What can be said about Batman. The icon of DC Comics is one of the most renowned superheroes of all time to the point where even if you lived in cave, you probably heard of this Caped Crusader. Along with his notoriety in comics, Batman is a pop culture icon with various television series and video games to his name, and among the character’s accomplished medium is of course the world of film. Batman has starred in a variety of films like the 1989 film by Tim Burton, the Dark Knight trilogy from Christopher Nolan and the movies from Zack Snyder-Batman v. Superman: Dawn of Justice and Justice League (aka Zack Snyder’s Justice League). Now the hero returns yet again in a brand-new cinematic adventure that is simply known as The Batman.
Directed by Matt Reeves, the new movie deals with a younger Bruce Wayne (Robert Pattinson) continuing his fight against crime as the vigilante Batman. However, when the mysterious Riddler (Paul Dano) goes on a killing spree, Batman must uncover a conspiracy that effects all of Gotham as well as his own legacy. The development of this film is an interesting tale to say the least. The movie was originally meant to direct and star Ben Affleck but due to various circumstances, the project changed and rather than being a part of the shared franchise, the DC Extended Universe, would be a standalone film like 2019’s Joker. Much as I would like to have seen a Batman film take place in the DCEU, I cannot deny that this new venture for the Caped Crusader intrigued me (especially after seeing the film’s first trailer). With such a legacy on the big screen, there was no denying The Batman had much to live up to and from what I saw this new movie did not disappoint as is it arguably one of the best Batman films to leap onto the silver screen.
The Batman was a much a fresh start for the franchise as it was a stylish film, and this was reflected in the story. Capturing Batman’s early career, this new take on the Caped Crusader felt like something that both familiar and refreshing. Along with its compelling direction the plot was simply captivating from beginning to end-and seeing that this film is nearly three hours that is saying something. The caper surrounding the Riddler was nothing short of engaging and was prevalent in cementing the various story elements together. However, this is not to say that the plot was flawless in its execution. While the various aspects created an investing lore for the movie, elements such as the involvement of Catwoman (Zoe Kravitz) and the Wayne legacy had a hard time flourishing in this grandiose tale; though when measured to the overall experience, this issue felt more like a nitpick. Truth be told, this plot had many elements working in its favor, from its noir tone or plot points ripped from the comics, and in this Film Adventurer’s opinion felt like a fitting story for the Dark Knight.
The film’s dynamic storytelling was only complimented by its equally as dynamic cast. The Batman franchise is no stranger to impressive ensembles, and this cast certainly lived up to the standard. In the case of the title character, Robert Pattinson was simply impressive as Batman. Between the nuance in his character and the raw performance from Pattinson, this new Batman is easily among the best to don the cape and cowl. Along with Pattinson’s stellar take on Batman was Zoe Kravitz’s solid portrayal as Catwoman. Though her development needed more clarification, this new take on Selina Kyle was as close to the genuine article as it could be and Kravitz’s performance brought a sly demeanor to the iconic anti-hero. Batman and Catwoman were not the only impressive depictions as additions like Jim Gordon (Jeffery Wright), Alfred (Andy Serkis) and the Penguin (Colin Farrell) were equally as compelling. Both Wright and Serkis had captivating moments with Pattinson’s Batman while Farrell brought a unique take to the classic rogue. Yet perhaps the biggest show stealer, which is saying something, was none other than Paul Dano as the Riddler. While this puzzling villain needed some clarification in his reasoning, there was no denying that Riddler had a presence that was hard to ignore; and despite being a different take on the character Dano’s portrayal felt like a surreal homage to the Batman villain.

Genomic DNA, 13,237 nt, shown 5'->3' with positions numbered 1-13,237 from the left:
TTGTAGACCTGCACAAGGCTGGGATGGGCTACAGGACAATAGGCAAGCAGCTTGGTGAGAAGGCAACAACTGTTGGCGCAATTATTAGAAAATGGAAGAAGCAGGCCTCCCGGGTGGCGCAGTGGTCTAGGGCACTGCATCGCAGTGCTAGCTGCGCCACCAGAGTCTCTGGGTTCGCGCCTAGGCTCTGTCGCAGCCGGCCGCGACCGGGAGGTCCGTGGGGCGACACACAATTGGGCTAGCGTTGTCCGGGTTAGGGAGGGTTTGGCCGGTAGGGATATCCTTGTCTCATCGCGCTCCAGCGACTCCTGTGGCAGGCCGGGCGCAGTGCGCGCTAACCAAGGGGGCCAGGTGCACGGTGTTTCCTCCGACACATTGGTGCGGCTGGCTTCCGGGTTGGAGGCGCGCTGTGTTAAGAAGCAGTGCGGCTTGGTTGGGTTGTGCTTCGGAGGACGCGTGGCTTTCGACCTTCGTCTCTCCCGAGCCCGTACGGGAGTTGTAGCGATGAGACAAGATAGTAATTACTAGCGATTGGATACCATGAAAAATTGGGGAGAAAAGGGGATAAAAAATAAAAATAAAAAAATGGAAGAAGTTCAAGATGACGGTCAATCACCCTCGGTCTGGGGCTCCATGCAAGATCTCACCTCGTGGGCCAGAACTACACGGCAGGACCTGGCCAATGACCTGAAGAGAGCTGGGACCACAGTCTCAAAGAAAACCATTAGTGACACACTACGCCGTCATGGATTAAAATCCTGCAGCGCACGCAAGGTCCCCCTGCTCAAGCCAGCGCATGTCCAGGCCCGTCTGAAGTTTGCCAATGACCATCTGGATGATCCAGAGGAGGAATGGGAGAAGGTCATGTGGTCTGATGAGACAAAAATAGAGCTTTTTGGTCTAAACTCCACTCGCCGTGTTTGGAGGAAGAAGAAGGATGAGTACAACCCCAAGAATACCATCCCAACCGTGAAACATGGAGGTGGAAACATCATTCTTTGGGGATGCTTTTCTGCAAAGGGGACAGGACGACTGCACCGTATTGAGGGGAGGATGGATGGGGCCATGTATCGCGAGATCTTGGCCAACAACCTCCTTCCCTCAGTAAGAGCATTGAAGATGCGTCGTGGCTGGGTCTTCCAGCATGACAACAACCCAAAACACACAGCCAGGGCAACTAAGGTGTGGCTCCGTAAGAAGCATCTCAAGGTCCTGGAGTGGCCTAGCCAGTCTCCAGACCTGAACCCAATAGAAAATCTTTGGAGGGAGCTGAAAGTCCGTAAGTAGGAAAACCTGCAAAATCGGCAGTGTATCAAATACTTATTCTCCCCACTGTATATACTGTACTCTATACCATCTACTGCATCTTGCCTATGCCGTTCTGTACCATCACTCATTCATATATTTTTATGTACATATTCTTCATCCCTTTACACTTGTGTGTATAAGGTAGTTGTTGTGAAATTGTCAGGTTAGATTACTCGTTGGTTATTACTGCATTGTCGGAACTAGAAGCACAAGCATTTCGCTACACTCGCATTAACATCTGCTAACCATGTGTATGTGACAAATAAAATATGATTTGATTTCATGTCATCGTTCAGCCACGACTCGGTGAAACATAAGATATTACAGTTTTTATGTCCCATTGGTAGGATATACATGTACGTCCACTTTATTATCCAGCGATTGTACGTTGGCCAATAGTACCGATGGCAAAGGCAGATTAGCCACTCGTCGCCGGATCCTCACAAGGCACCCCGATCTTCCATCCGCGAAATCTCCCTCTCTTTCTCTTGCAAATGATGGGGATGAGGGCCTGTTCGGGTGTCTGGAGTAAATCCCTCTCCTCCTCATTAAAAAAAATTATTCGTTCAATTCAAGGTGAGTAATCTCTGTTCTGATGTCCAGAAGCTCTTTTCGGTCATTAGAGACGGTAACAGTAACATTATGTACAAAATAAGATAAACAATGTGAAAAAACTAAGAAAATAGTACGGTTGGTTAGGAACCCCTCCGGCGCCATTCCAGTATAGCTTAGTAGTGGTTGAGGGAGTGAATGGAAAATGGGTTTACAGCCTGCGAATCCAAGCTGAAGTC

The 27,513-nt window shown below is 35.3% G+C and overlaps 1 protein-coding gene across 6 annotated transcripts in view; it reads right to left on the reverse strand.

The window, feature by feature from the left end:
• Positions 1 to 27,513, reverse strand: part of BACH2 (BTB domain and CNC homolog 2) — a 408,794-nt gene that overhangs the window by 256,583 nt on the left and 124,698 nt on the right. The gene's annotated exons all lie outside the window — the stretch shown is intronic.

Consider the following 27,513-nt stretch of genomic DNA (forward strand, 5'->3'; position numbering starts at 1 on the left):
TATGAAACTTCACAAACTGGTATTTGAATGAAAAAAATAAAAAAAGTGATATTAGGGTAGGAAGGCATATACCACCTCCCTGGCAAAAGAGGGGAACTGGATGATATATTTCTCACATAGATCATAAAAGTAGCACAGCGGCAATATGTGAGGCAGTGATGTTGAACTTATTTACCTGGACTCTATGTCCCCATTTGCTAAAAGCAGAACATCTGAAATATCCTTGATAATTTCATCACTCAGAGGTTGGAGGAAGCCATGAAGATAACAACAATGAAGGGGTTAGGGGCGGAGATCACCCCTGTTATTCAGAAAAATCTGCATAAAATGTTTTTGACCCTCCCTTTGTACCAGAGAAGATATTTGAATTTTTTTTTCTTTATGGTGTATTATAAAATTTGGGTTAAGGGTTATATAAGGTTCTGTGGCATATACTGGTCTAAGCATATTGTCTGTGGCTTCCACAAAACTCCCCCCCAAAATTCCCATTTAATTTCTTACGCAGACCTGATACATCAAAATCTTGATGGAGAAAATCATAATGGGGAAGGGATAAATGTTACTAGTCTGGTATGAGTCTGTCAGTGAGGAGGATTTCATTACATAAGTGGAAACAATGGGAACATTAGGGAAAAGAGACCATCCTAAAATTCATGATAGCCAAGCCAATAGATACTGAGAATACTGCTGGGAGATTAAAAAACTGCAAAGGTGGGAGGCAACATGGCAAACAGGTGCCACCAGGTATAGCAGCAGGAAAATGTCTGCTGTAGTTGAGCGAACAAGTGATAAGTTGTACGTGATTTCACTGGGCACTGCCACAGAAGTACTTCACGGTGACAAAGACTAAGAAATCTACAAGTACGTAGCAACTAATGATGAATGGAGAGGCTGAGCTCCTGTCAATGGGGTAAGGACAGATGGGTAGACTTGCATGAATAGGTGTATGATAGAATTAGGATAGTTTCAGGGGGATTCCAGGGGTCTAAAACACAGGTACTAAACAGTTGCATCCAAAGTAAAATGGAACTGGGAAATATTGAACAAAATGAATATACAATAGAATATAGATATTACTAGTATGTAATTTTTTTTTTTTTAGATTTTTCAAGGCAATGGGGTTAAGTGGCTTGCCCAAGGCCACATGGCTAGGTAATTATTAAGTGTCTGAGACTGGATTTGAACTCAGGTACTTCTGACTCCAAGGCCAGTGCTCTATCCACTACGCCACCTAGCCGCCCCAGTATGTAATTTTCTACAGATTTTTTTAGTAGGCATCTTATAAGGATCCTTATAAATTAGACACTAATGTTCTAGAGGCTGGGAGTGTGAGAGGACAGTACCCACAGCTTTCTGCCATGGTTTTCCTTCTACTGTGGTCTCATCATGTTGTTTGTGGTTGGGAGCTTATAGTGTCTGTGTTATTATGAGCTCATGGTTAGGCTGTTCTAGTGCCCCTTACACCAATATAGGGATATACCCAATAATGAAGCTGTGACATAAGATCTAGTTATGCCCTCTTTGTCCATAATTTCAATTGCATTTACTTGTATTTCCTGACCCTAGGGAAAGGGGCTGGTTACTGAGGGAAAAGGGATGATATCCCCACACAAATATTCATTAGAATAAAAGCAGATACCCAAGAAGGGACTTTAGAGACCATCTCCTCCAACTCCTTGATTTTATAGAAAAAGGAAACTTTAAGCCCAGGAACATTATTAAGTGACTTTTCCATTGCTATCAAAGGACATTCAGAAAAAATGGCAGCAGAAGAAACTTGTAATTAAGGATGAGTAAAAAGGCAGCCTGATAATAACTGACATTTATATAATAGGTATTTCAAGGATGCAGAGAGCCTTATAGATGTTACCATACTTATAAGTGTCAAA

When it came to aspects like the visuals, The Batman was a true spectacle. Going into the movie the cinematography looked promising and it did not disappoint. The film’s look had a grit fitting of a noir film while the camerawork crafted several shots that were truly wonderous. Both were instrumental in bringing Gotham City to life to the point where the city was a character of its very own. These aspects were also pivotal in capturing the movie’s action. The action was fitting for the series as it featured well-crafted fight scenes and sequences that worthy of any blockbuster with one chase sequence was a true cinematic moment. Equally as impressive was the score by Michael Giacchino. The music was thematic in nature as not only worked for the film’s tone and characters perfectly with one memorable composition after another.
The Batman is a dynamic film experience that I easily tip my hat to. From its keen storytelling to spectacular performances, this new movie brought the Batman mythos to life in a way that felt like a refreshing homage; and while the movie had some issues in its execution it was not enough to take away from the stunning presentation crafted by Matt Reeves. Despite the character’s tenure on screen, The Batman shows that this iconic hero still has much to offer the world of movies by bringing something unique to both DC Films and the superhero genre itself.